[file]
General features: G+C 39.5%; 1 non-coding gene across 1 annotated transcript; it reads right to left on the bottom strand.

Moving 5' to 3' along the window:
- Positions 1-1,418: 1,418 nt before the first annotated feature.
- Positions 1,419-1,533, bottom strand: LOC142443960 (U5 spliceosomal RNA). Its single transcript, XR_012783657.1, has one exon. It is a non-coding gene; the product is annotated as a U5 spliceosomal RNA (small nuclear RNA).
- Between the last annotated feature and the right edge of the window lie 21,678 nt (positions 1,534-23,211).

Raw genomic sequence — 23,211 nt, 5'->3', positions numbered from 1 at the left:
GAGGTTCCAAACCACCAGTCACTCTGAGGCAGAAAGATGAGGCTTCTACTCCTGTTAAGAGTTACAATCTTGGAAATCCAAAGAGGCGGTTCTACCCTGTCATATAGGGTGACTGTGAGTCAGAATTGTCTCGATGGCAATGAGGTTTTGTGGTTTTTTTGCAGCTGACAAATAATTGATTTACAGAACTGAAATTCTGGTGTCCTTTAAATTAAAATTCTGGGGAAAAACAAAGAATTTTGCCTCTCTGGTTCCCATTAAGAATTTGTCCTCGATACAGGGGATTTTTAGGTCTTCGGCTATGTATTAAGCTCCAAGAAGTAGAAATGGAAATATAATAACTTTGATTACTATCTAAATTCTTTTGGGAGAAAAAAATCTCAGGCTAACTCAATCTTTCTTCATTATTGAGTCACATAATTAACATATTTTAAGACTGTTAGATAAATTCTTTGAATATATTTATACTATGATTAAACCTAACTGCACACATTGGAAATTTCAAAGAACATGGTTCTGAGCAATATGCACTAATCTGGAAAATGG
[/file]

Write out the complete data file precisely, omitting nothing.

General features: G+C 39.5%; 1 non-coding gene across 1 annotated transcript; it reads right to left on the bottom strand.

Moving 5' to 3' along the window:
- Positions 1-1,418: 1,418 nt before the first annotated feature.
- Positions 1,419-1,533, bottom strand: LOC142443960 (U5 spliceosomal RNA). Its single transcript, XR_012783657.1, has one exon. It is a non-coding gene; the product is annotated as a U5 spliceosomal RNA (small nuclear RNA).
- Between the last annotated feature and the right edge of the window lie 21,678 nt (positions 1,534-23,211).

Raw genomic sequence — 23,211 nt, 5'->3', positions numbered from 1 at the left:
GAGGTTCCAAACCACCAGTCACTCTGAGGCAGAAAGATGAGGCTTCTACTCCTGTTAAGAGTTACAATCTTGGAAATCCAAAGAGGCGGTTCTACCCTGTCATATAGGGTGACTGTGAGTCAGAATTGTCTCGATGGCAATGAGGTTTTGTGGTTTTTTTGCAGCTGACAAATAATTGATTTACAGAACTGAAATTCTGGTGTCCTTTAAATTAAAATTCTGGGGAAAAACAAAGAATTTTGCCTCTCTGGTTCCCATTAAGAATTTGTCCTCGATACAGGGGATTTTTAGGTCTTCGGCTATGTATTAAGCTCCAAGAAGTAGAAATGGAAATATAATAACTTTGATTACTATCTAAATTCTTTTGGGAGAAAAAAATCTCAGGCTAACTCAATCTTTCTTCATTATTGAGTCACATAATTAACATATTTTAAGACTGTTAGATAAATTCTTTGAATATATTTATACTATGATTAAACCTAACTGCACACATTGGAAATTTCAAAGAACATGGTTCTGAGCAATATGCACTAATCTGGAAAATGG